After nearly two years on campus, men’s basketball has finally gone home.
Two years ago, the team was in D.C. for summer training and then took a trip to Italy. Last year, the players were together practicing and taking classes during both summer sessions.
But now, after the Colonials’ first NCAA tournament appearance in seven years, the team is starting out the summer apart. While some focus on rehabilitation and others look to fit new roles, the team is beginning to mentally prepare for a new season with heightened expectations.
As soon as GW’s breakout 24-win season ended, junior guard Joe McDonald had surgery on his injured left hip. He said he went in for the procedure as early as possible so he would have just enough time to recover before the start of the 2014-15 season.
McDonald is one of only two players on campus for the first summer session, earning a few credits while he rehabilitates his injury. He is working with Head Athletic Trainer Chris Hennelly to regain his range of motion, and began to lift weights using his upper-body muscles last week.
After playing through pain in nearly every game last season, McDonald said his body feels “great” after surgery.
“The physical therapist and athletic trainers said that [I would feel good] but not to get too eager,” McDonald said. “I’m just waiting for that moment when I can get back on the court with everybody.”
The junior has company in the training room: Fairfax, Va. native Kethan Savage has commuted to campus several times as he recovers from a broken metatarsal in his left foot. Savage and Lonergan said the junior guard should be ready for contact basketball in July’s Kenner League, where the entire roster – minus McDonald – is expected to play.
“My foot has no pain or anything, it’s good,” Savage said. “I’m feeling like I’ll be 100 percent maybe in about a month. I’m still working on getting my explosiveness back.”
Savage was averaging 13.4 points per game and led the team with 36 total steals before he was injured on Jan. 18 in a game against St. Bonaventure, forcing him to miss the rest of the regular season. Unable to go on the court, he said he instead watched college and NBA basketball, which allowed him to step back and study the game.
“When I couldn’t play, I tried to expand other parts of my game, expand my basketball IQ and just improve myself in any way possible so that when I do get back on the court in game situations I’ll
be ready to go,” Savage said.
Same faces, new roles
Lonergan will return four starters next season: McDonald, Savage, Kevin Larsen and Patricio Garino. But replacing the stars who have graduated, particularly Isaiah Armwood and his team-leading 8.4 rebounds per game, will push familiar faces to adopt new roles next year.
McDonald was one of the league’s premier point guards in 2013-14 as he made nearly 40 percent of his three point shots, led GW with 50 steals and averaged 8.3 points per game. But he may move to shooting guard because of his demonstrated ability to rebound: The junior pulled down 4.6 rebounds per game from the point guard position last season.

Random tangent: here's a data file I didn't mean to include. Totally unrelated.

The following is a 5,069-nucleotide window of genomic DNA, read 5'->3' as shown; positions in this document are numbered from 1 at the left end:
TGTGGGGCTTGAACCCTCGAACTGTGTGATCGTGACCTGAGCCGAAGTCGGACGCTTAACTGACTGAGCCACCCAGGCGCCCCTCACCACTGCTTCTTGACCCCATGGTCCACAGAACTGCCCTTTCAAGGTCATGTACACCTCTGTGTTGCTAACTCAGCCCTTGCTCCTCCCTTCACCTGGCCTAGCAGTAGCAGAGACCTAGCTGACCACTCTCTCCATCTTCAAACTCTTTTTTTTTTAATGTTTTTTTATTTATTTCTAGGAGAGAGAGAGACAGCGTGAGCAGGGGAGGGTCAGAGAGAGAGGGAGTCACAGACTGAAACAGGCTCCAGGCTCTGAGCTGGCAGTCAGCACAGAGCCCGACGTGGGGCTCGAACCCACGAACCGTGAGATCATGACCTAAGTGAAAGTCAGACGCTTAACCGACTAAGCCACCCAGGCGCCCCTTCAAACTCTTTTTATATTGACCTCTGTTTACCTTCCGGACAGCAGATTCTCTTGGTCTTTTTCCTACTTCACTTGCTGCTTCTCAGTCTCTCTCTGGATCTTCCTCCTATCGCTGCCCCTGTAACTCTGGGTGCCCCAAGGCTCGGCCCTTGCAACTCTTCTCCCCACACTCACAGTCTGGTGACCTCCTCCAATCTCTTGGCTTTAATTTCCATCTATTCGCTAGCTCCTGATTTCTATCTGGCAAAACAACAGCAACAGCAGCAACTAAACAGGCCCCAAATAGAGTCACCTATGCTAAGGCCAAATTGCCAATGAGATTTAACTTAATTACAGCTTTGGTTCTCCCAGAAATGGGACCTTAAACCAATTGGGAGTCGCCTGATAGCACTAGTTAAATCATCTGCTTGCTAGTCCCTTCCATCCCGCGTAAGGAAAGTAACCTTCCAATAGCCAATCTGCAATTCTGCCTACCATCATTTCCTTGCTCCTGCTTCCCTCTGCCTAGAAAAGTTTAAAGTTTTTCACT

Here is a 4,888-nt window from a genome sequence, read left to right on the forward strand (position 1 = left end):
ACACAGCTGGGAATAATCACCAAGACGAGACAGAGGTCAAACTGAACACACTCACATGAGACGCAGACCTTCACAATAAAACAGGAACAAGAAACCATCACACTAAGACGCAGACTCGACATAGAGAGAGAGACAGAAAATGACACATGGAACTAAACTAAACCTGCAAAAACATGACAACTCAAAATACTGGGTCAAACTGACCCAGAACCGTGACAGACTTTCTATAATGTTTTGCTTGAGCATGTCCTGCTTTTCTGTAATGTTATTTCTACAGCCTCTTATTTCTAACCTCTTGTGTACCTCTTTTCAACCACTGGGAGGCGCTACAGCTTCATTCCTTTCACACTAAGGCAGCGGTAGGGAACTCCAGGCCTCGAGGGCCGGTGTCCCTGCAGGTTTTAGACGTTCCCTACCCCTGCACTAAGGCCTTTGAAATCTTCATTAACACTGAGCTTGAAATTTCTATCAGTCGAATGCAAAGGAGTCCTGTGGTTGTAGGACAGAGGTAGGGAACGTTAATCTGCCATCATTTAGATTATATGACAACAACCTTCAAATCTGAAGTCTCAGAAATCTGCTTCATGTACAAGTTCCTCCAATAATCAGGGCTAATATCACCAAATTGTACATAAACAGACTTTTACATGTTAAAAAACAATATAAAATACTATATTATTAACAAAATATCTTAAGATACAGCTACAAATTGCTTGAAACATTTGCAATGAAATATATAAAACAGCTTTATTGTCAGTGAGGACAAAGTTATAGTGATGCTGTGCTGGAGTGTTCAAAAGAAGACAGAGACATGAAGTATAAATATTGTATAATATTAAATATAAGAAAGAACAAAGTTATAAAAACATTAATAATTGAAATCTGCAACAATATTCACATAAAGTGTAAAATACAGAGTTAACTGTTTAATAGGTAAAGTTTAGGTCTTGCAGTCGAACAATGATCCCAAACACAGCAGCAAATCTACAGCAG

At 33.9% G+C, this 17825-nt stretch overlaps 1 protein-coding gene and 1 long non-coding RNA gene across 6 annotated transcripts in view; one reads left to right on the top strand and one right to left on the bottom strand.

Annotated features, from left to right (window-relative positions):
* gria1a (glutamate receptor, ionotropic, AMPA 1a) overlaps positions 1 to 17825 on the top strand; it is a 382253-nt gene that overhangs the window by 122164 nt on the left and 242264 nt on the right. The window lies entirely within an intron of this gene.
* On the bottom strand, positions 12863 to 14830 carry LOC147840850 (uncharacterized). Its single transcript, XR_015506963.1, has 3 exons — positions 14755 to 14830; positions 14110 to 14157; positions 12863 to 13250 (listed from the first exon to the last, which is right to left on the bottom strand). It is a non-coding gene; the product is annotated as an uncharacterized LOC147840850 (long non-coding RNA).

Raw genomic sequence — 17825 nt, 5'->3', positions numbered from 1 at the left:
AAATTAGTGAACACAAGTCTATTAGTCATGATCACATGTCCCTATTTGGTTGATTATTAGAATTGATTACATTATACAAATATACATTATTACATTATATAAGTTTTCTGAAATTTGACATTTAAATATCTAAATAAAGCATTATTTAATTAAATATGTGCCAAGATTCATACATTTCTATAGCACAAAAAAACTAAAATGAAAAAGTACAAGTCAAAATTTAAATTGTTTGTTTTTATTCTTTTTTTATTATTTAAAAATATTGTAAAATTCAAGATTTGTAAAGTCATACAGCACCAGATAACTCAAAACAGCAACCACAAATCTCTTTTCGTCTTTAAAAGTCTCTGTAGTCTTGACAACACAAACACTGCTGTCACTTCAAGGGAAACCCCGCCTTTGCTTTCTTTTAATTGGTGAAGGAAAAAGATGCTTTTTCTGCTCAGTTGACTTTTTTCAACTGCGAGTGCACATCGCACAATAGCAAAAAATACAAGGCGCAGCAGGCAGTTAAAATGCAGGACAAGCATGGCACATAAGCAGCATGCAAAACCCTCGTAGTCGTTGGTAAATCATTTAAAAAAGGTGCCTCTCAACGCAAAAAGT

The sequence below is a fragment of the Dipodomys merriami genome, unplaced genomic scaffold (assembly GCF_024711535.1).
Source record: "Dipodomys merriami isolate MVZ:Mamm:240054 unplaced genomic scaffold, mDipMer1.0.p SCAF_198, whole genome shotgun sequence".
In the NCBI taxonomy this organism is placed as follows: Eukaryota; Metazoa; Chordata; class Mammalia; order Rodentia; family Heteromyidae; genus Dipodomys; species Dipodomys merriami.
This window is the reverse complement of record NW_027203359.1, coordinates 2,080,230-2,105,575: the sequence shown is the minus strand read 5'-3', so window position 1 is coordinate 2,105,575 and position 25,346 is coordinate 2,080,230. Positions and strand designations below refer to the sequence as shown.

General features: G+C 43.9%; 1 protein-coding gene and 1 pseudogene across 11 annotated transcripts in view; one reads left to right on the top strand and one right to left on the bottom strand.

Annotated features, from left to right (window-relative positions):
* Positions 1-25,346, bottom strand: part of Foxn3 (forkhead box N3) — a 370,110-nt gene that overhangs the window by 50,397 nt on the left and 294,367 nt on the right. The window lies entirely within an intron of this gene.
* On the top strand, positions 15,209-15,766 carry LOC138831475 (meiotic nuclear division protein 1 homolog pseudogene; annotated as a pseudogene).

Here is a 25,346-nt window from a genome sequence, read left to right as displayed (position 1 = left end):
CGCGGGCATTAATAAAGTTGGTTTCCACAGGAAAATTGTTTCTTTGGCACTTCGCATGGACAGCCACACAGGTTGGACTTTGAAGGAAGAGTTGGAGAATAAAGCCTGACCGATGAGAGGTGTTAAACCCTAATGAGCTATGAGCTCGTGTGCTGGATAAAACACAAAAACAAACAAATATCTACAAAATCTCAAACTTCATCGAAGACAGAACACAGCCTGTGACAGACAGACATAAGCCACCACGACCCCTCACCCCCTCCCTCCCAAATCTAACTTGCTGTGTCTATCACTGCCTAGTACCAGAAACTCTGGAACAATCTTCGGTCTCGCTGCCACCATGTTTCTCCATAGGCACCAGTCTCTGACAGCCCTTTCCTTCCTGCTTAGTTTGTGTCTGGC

With McDonald taking some minutes in the two spot, Savage will likely see more time at the point guard position.
“[Savage has] really expanded his game and if his foot stays healthy and everything – I’m not talking about just points – I think he’ll be even better than he was last year because he got so many repetitions and practice at playing point guard,” Lonergan said.
The change illustrates that keeping up the squad’s rebounding numbers – after the Colonials tied Dayton for the conference’s best rebounding margin last season – will be a top priority without Armwood.
Lonergan said senior John Kopriva will likely take over the fifth starting spot at power forward, and is working over the summer to gain weight and muscle to hold his own in the paint. Kopriva averaged 1.8 points and 2.5 rebounds per game in 2013-14.
“If we had a game tomorrow night, [Kopriva] would be our starting four man, power forward,” Lonergan said. “He’s not going to replace [Armwood], for sure, no one person will on our team. But I think if our guards can each get another rebound, [Larsen] gets another rebound each game and [Kopriva] can average a decent amount of rebounds each game, then it can make up for the double-double that we’re losing.”
Settling down, bulking up
McDonald is the sole returning player still on campus, but rising freshman Yuta Watanabe is also taking classes while adjusting to life in D.C.
Lonergan invited Watanabe to his home over Memorial Day weekend, and his children taught the Japanese high school star how to play checkers. Lonergan said some of the older players also took Watanabe, a former member of the Japanese National Team, to a Washington Nationals game, where a group of Japanese teenagers in the stands asked for his autograph.
“I’m sure that was exciting for Yuta because he’s got a big reputation in Japan,” Lonergan said.
Lonergan said Watanabe, like many of the incoming freshmen, will prioritize bulking up over the summer before facing their first test at the Kenner League. The group of five is talented – but unproven, especially against the bigger bodies they’ll meet on college courts.
“It’s probably one of the skinniest classes I’ve had,” Lonergan said. “[Anthony] Swan, Watanabe and Matt Cimino are very thin [but Director of Strength and Conditioning] Matt Johnson does a great job. Their bodies can really change.”
This article appeared in the June 10, 2014 issue of the Hatchet.